Atlantic City Casino’s Revenue Slashes By Half In The Past 9 Years, Sparking Dramatic Steps

By Staff Writer

Jan 19, 2016 01:44 AM EST

Atlantic City casino's revenue has decreased by half in these past 9 years. The casino industry is still far from the fame it gained in 2006.

From the state Division of Gaming Enforcement, the report illustrates that the eight casinos in the city get $2.56 billion last year. This is 6.5% lower than the taking in 2014 as mentioned in Foxnews. The data also shows the revenue received in its golden time in 2006 is $5.2 billion, which is twice as the current return.

Any other new casino opens would not do any good towards the existing Atlantic City gaming industry. According to Moody's Investors Service, casinos in the Atlantic City have been facing hard times. More competition would cause casinos to shut down.

Mayor Don Guardian said, "We had a monopoly and 12 casinos. Now there are 30-something casinos in the northeast, and we're about to have gambling in the northern part of the state. There are more gambling places than there are gamblers willing to gamble."

The mayor is concerned with the impacts of the decline on unemployment and money lost. He expected it would soon recover.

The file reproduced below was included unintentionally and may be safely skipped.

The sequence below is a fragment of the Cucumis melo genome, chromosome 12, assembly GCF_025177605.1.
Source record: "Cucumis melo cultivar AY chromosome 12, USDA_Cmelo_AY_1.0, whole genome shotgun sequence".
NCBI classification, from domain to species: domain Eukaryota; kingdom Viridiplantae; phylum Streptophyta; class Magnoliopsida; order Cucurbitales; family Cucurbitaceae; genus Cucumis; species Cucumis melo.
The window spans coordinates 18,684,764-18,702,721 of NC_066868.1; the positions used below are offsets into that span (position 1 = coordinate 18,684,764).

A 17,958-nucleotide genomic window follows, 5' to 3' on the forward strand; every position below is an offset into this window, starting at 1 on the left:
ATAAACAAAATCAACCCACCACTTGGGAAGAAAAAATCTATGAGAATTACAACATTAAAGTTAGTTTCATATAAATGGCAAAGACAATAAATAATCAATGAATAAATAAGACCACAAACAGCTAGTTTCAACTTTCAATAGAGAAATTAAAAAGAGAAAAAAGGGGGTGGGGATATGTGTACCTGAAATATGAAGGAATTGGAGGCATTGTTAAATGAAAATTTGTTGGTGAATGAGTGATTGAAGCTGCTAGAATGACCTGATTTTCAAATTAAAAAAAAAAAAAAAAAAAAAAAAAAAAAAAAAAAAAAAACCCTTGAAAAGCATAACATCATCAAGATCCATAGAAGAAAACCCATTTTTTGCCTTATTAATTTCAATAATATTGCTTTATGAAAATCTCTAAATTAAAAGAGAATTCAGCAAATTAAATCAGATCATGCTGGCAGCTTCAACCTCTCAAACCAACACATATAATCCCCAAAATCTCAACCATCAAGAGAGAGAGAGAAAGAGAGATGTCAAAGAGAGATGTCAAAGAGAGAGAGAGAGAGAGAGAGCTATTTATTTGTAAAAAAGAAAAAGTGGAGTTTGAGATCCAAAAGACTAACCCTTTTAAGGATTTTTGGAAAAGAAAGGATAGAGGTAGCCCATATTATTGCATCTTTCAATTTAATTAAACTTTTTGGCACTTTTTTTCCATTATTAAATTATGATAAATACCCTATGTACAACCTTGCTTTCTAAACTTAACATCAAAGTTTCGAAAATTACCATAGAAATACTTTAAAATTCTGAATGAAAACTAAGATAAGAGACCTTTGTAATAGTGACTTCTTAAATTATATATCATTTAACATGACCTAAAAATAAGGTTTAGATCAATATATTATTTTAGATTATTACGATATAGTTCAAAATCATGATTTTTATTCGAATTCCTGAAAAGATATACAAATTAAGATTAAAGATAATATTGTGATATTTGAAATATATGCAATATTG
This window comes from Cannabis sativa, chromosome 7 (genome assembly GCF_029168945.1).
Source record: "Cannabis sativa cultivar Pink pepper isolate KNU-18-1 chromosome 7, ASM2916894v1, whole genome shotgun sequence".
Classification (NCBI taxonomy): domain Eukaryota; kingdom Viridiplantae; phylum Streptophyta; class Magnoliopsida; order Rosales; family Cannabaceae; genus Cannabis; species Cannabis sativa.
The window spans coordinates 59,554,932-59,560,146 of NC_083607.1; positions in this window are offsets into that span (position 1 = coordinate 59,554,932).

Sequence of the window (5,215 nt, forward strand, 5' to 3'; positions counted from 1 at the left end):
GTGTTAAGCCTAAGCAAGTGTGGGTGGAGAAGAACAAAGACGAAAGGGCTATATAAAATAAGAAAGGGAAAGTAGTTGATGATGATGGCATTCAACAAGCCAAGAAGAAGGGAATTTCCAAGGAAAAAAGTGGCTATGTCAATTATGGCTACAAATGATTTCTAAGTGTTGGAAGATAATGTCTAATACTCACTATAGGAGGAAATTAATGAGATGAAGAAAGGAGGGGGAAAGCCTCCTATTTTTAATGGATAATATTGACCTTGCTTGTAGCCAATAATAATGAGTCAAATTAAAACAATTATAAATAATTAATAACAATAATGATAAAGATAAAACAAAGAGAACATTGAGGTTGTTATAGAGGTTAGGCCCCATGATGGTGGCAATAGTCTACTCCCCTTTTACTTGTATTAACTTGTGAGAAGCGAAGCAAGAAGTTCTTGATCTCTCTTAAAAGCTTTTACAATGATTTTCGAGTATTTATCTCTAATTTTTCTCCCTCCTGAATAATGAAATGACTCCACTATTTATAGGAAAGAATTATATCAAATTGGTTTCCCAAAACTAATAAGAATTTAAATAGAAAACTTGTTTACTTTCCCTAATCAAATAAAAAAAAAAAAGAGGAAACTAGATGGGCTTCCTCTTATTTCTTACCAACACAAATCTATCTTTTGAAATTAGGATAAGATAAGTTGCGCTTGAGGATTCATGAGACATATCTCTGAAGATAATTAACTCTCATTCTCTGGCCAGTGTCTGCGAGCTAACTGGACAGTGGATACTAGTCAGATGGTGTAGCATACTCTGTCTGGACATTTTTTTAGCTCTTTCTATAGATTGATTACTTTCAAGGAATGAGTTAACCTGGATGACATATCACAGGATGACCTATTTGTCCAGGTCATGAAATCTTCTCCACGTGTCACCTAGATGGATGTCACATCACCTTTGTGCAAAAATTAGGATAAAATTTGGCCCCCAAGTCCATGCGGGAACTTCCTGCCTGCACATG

From NJ news, it is said that there have been 4 casinos shut down, as well as the loss of 10,000 employments since the last two years. From Moody's report, the plan of north Jersey expansion started around the time when eight new casinos were likely to open in the northeast by 2018. It includes Philadelphia.     

There has been a warning from the South Jersey lawmakers. It mentioned if voters agreed gambling in the Garden State northern part, there would be three casinos in Atlantic City close. 

Lawmakers also stated that new casinos opened in north Jersey would improve the competitiveness of the region in the marketplace.

Meanwhile, Governor Christie, as stated in Bloomberg, has long prepared a change for Atlantic City. At the most striking step, it will be taken over. A bill around the state takeover was also introduced earlier.

Christie plans to transform the gambling city into a tourist resort. Stephen Sweeney, the Senate President, verified that there were still discussions between Christie and legislative leaders. He said, "Something dramatic has to happen in Atlantic City. When I say dramatic, I mean dramatic, because of the dysfunction that's been going on year after year."

There is still obscurity regarding Christie's plan. He has mentioned that he would reveal his big plans but no one knows when. Kevin Robert, his spokesman mentioned, "not comment on pending legislation, let alone bills that haven't been introduced yet."  

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